Rural America often seems to reflect the deficiencies of our healthcare system in the most profound way. Even though it represents a much smaller portion of the population than urban and suburban areas, it signifies the front lines of many of the issues we face today.
Those who live in remote regions of the country are statistically more disadvantaged than those in metropolitan areas, both socioeconomically and with respect to access to healthcare services. Rural communities are challenged by lower incomes, less access to technology, and higher levels of poverty. It’s an older population, and they’re more reliant on social services than those living in urban centers. It’s also the segment of the population that needs us most yet receives the least amount of medical resources.
The number of physicians per 10,000 people is 13 to 31, rural versus urban, according to the National Rural Health Association. They continue to lack coverage and, even for those who have coverage, they often live hours from the appropriate care they require. What’s astounding is the shortage of specialists when comparing rural to urban communities. The discrepancy is a shocking 30 specialists in remote areas to 263 available to metropolitan areas per 100,000 people.
As a result, this population runs an increased risk in being diagnosed for serious illnesses outside the appropriate time to begin early treatment. They make up the largest portion of our uninsured, and their overall health status is below that of their urban counterparts. In addition, they have the least amount of behavioral health resources available to them while trying to combat the opioid crisis. Their youth is twice as likely to commit suicide.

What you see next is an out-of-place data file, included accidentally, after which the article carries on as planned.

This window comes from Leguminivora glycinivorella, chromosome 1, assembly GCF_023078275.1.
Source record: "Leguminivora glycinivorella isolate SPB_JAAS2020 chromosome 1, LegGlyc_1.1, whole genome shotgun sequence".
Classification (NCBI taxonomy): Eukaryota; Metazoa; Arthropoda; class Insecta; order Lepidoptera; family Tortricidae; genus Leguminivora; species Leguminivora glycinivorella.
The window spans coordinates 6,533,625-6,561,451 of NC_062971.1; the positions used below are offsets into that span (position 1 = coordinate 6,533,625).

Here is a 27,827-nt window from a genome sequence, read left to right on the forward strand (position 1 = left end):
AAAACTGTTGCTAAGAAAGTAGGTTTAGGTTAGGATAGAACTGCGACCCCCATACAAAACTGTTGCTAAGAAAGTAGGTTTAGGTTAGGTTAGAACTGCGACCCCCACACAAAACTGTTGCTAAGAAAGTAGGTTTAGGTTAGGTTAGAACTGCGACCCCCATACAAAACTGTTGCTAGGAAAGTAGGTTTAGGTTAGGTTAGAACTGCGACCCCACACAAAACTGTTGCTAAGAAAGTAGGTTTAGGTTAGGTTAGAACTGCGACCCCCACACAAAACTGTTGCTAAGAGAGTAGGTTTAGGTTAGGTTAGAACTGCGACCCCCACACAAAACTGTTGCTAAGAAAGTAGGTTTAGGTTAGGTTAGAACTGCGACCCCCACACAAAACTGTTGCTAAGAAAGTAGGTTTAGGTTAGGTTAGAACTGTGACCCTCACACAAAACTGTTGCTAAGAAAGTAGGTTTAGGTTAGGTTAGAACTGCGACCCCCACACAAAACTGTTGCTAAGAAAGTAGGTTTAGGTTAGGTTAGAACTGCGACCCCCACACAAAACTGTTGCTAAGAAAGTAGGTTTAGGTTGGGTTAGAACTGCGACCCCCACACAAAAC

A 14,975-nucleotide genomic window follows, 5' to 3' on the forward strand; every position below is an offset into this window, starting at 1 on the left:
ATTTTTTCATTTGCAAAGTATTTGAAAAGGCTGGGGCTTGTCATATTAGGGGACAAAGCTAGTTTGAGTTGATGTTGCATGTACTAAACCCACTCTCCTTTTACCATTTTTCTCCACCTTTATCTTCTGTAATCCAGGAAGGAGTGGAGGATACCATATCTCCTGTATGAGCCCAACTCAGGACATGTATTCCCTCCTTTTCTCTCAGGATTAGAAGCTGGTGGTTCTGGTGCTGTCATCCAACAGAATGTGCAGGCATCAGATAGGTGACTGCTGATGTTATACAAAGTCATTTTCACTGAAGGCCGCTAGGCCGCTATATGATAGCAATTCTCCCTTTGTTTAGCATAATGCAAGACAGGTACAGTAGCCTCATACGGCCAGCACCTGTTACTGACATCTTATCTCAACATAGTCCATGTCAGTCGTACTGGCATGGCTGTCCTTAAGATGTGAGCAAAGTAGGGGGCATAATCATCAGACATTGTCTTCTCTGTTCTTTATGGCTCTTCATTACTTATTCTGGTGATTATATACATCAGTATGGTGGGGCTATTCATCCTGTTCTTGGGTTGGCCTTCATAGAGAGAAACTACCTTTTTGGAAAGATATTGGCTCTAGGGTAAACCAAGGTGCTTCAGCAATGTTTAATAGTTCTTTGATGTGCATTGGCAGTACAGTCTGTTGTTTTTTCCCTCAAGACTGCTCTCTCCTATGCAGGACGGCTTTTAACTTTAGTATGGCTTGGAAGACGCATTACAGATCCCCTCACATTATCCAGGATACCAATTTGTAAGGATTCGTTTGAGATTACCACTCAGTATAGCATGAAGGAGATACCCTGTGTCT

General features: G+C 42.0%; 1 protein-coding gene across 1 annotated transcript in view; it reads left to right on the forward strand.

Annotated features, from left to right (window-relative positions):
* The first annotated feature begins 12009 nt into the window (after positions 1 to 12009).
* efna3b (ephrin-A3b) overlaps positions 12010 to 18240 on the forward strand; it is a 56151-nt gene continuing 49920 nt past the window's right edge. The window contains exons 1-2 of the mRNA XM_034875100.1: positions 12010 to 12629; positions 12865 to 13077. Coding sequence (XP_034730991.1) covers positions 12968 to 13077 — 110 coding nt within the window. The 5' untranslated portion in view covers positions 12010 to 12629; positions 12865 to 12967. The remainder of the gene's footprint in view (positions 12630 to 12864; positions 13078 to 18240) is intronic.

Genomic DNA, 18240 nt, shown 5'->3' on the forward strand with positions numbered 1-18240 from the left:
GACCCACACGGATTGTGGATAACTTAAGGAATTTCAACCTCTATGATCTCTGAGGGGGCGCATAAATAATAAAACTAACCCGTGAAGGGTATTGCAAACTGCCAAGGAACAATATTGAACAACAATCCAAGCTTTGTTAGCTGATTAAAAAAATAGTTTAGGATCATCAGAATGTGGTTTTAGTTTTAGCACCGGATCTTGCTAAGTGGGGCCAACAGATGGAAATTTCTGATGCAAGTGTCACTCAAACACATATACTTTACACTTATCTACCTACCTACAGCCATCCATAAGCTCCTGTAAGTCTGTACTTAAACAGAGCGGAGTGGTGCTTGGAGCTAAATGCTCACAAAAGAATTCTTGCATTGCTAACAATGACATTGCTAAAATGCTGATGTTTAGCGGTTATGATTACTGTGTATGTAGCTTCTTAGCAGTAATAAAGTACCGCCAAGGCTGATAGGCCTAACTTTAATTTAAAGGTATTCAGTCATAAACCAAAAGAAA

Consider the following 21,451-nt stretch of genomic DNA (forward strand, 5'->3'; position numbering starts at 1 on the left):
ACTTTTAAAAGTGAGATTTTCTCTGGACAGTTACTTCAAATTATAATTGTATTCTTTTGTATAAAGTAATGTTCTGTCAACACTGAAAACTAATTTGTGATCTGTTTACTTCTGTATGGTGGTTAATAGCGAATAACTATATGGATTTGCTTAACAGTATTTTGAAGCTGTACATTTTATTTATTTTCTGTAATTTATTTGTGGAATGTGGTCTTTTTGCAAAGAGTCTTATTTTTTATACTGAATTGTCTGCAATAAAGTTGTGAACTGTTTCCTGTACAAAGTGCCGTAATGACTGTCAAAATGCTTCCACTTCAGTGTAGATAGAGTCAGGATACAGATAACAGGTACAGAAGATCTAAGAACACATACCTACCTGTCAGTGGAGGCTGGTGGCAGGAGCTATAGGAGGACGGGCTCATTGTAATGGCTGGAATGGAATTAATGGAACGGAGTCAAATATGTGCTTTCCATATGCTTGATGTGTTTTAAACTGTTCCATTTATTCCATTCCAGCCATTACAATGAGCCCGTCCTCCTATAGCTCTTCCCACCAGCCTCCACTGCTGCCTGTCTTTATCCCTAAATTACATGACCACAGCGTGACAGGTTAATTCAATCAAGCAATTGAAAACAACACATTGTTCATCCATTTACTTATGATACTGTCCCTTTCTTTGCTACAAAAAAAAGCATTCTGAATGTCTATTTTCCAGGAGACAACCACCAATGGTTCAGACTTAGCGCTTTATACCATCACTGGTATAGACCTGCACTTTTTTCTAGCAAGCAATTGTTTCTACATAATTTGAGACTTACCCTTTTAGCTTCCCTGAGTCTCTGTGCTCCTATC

Fortunately for these regions, there are still advantages for physicians willing to practice in these areas, ways in which they can do so, and a growing number of incentives to help them get there.
Doctors in smaller communities tend to earn slightly more than their counterparts in large metropolitan areas. The rural population has a lower physician density and increased need, which equates to less competition and higher income potential.
Temporary physicians and advanced practitioners such as locum tenens gives providers the opportunity to practice in these areas of the country. Those providers are meeting critical needs in these regions while also earning more money, enjoying a better work-life balance, and exploring new settings without the bureaucracy faced by their employed counterparts. This lifestyle can result in overall job satisfaction. Supplemental staff has been a valuable staffing solution in all areas of the country, particularly in rural communities, since the outset of the physician shortage.
State policy initiatives have also begun in recent years, such as those to expedite licensure procedures so providers can more quickly access the rural areas most in need. Medical schools are beginning to focus on rural healthcare as well, both with respect to specific training and encouraging doctors to practice in these communities. Schools are recruiting rural students into medicine, as they are more likely to return to rural communities after graduation. Schools are also offering programs to incentivize all students to train in underserved areas.
By constantly focusing on rural America and consistently supporting healthcare solutions that are successful there, we can work together to provide these areas the care they need—and deserve—from those in medicine.
Mike Gianas of Redemption Creative LLC is a Dallas-based healthcare marketing consultant with the National Association of Locum Tenens Organizations® (NALTO®), the only professional association of temporary physician staffing firms committed to a code of ethics and to maintaining the highest industry standards.